Due Diligence – a Must Do

By Aron Solomon

Probably worth starting this piece with the admission that the most fun part of due diligence is when it ends. This is true for both parties and it doesn’t become any more fun as you do it more.

Part of the diligence process is to confirm that what you’ve said in the relationship-building process with your investor is true. The point of diligence is NOT, for either party (far more often than not, the investor) to weasel out of the deal. Worth noting here: If you want to weasel out of the deal, just tell the startup “hey – we’ve changed our minds.” Done. Much better than using the diligence process as a sword.

Our experience is that 70% of issues that arise during the due diligence process are through poor communication, equally weak comprehension, and a deeply baffling inability to ask questions.

Let me give you an example from my own professional life: I’m often in meetings where people start throwing around acronyms. “The WVX in 2015 could have been better relative to the VL the previous year.”

Years ago, I used to nod but now interrupt and say “Sorry – I don’t know what WVX and VL mean.”

Almost always, not only is the issue well-addressed, the rest of the conversation is much clearer to follow. In the very, very rare situation where I’m mocked for asking the question, I’m literally out of the room, often sharing some prime verbiage during my exit.

So when due diligence begins, our first piece of advice is to ask for a clarification of all of the things you don’t understand. Investors aren’t dumb – unless you’ve deceived them into believing that they’ve invested in an entrepreneur with significantly more experience, they know what they’re getting into. Ask away.

Next is material changes. We seecharles-forerunner-378 this come up a lot in the period between deck creation and diligence. Sometimes, forecasts change for the better. Often, they do not.

Our counsel here is to be forthcoming and transparent. “So, remember that we had 4 big deals in the funnel? Well, I Tommy Boy-ed (the classic diner scene with the rolls) 2 of them, 1 ghosted, and we landed the other. So, we won’t hit our Q3 revenue goal until halfway through Q1 next year.”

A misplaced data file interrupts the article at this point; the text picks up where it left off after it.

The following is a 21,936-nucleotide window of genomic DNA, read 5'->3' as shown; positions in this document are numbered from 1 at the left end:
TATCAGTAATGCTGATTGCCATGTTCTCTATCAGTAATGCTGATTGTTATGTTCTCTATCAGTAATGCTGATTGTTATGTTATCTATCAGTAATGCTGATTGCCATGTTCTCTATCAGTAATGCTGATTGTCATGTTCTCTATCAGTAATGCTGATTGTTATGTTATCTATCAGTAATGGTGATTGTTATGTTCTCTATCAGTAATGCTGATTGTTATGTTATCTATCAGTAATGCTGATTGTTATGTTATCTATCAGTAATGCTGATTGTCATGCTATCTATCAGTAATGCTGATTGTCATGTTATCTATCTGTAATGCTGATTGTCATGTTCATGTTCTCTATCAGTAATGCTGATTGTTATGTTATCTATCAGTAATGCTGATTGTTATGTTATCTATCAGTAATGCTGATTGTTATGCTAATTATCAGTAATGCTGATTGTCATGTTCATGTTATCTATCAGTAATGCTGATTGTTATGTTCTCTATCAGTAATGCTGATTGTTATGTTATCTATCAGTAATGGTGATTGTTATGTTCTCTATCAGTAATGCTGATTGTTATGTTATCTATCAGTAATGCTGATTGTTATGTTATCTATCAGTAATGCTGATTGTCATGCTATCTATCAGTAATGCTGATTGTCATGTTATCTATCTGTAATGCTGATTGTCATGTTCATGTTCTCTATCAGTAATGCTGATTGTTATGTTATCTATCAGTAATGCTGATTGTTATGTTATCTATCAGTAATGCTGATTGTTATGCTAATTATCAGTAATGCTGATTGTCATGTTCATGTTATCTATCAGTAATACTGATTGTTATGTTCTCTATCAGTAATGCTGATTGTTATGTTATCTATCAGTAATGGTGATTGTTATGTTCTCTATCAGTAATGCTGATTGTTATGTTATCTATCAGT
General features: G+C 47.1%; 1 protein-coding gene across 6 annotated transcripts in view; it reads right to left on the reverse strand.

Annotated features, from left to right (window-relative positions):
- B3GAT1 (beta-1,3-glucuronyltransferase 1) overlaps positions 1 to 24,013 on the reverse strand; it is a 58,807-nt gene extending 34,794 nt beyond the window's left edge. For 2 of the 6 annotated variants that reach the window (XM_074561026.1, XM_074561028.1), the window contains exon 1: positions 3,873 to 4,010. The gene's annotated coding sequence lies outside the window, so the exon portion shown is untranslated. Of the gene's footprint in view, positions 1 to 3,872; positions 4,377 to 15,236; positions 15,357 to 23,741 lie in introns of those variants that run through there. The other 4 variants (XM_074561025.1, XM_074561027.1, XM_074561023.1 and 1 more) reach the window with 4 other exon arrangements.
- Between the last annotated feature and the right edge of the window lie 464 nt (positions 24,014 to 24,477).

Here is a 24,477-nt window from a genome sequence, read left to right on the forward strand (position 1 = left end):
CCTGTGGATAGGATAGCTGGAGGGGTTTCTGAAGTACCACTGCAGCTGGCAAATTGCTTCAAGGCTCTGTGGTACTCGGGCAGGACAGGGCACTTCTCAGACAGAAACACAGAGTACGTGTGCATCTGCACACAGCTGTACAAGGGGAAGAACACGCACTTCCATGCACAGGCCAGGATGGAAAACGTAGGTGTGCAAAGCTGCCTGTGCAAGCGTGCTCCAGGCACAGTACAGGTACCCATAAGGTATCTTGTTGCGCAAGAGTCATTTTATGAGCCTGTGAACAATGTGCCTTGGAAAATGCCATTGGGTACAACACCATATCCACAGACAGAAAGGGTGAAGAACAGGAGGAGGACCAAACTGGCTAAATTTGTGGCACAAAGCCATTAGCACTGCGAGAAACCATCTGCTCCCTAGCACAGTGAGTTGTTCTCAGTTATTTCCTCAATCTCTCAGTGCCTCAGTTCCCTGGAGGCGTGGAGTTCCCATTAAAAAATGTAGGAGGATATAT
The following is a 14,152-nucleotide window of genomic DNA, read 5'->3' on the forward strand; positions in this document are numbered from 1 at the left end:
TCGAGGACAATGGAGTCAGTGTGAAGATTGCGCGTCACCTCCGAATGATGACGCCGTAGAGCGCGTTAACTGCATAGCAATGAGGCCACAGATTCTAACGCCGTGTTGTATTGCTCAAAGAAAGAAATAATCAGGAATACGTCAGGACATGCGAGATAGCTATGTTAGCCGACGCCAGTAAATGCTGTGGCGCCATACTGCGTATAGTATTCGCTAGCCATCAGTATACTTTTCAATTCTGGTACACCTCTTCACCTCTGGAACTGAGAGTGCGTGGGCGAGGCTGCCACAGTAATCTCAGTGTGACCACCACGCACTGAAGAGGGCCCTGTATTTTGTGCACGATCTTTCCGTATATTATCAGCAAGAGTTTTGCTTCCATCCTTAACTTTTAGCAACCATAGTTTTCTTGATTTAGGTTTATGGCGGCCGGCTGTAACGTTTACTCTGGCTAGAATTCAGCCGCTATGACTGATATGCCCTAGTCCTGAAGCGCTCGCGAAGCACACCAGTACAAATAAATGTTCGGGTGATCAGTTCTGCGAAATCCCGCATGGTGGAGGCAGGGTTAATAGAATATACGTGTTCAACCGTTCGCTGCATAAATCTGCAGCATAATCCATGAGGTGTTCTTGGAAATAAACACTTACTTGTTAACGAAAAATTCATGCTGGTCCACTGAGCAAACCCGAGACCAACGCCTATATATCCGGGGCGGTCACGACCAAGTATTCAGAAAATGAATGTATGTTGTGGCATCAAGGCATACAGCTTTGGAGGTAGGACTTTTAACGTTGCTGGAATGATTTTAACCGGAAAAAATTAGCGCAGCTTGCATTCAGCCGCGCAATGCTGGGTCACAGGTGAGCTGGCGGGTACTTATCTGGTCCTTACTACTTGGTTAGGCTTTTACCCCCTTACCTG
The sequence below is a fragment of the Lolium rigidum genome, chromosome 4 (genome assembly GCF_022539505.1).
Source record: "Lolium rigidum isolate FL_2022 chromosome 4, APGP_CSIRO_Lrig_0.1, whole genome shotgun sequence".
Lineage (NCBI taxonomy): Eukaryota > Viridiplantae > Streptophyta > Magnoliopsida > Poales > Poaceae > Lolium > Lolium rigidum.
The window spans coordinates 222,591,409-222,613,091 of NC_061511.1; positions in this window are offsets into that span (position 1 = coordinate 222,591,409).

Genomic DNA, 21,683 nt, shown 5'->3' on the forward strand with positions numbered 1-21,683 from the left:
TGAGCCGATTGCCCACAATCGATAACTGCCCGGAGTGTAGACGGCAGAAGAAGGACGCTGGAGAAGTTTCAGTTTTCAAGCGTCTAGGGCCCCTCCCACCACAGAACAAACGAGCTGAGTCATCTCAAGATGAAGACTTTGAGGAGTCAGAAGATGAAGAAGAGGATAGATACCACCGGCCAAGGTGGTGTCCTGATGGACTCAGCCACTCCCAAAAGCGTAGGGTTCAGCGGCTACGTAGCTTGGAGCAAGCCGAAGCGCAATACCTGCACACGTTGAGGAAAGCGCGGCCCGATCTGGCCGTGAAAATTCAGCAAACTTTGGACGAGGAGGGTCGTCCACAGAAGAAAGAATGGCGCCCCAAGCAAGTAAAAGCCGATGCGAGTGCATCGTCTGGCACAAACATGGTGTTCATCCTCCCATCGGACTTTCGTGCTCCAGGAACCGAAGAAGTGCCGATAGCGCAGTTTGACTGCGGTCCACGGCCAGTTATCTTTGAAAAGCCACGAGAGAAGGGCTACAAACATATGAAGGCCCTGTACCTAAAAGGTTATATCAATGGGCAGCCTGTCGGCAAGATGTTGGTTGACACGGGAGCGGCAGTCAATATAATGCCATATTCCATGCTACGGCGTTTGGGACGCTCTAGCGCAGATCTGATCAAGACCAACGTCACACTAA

Okay. Not as great news as “I’m giving you a Golden Retriever puppy!” but it is what it is. You all deal with it.

Neither side, absent the presence of sociopathy (hey – we’ve seen it all) cowardice, or a dramatic change in the investors’ position and cash reserves, gains from an absence of transparency and it does actually save time. So why isn’t it always the rule?

One plausible answer is that we live in the Periscope Age. Anything we do can be shared or even livestreamed through social media, industry sites that help set reputations, or common-man-bizarrely-gets-huge-audience venues, such as Medium. Understandably, in this environment, missteps and admissions can be amplified. Some reason erroneously so, that silent and inactive is the way to go.

Investment synergies are critically important. One of the things that drive me the most nuts when startups and investors decide to make a deal is when startups are coy as to whom their investors are and when investors don’t press enough on the issue before diligence.

Simply put, I wouldn’t want to invest in the same company as certain people because I consider them to be less than stellar people (and the feeling is almost certainly mutual). So please be as detailed as you need to be in leading up to an agreement so that the cause of your deal falling through isn’t existing investors or the cap table.

On the latter issue, we always ask entrepreneurs up front of their cap table is “clean.” We phrase it this way as we’re trying to draw information out the startup and, probably more importantly, see what they don’t tell us now but will almost surely come out later.luis-llerena-14778

For example, if there are two founders in the room pitching, it’s naturally and generally accurate to assume that in an early-stage startup, they are the two primary shareholders. Some shares might be owned by employees as part of the option pool, by a very early investor or two, or by friends and family.

But if they didn’t tell us and we later find out that the two shareholders own only 40% of the business, and some inactive and hostile founder owns 40%, we think this is deceptive. If your cap table isn’t perfect, if you have outstanding employee issues or legal claims, just shoot straight with us (which would include your best sense of how much money it’s going to take at this point to get things where they need to be).

Another housekeeping note – and we’re always stunned when this happens – is when companies get to diligence without the most simple paperwork or with some dramatic omission.

A good example of the former would be a startup that has always existed without a shareholders’ agreement or even a scrawled napkin sketch.

The dramatic omission can take multiple forms, from withholding relevant information about your startup’s competitive landscape, to not sharing information (yep, seen this one too) that founders in the deck are planning to leave the company for a job elsewhere once the funding round is closed. Really.

Our overriding theme here is that the diligence process isn’t the greatest thing in the world to do with your life. But as it’s absolutely critical, all parties should deeply embrace the goal of getting it done as efficiently and humanely as possible. We hope that by following some of our advice here, this will happen for you.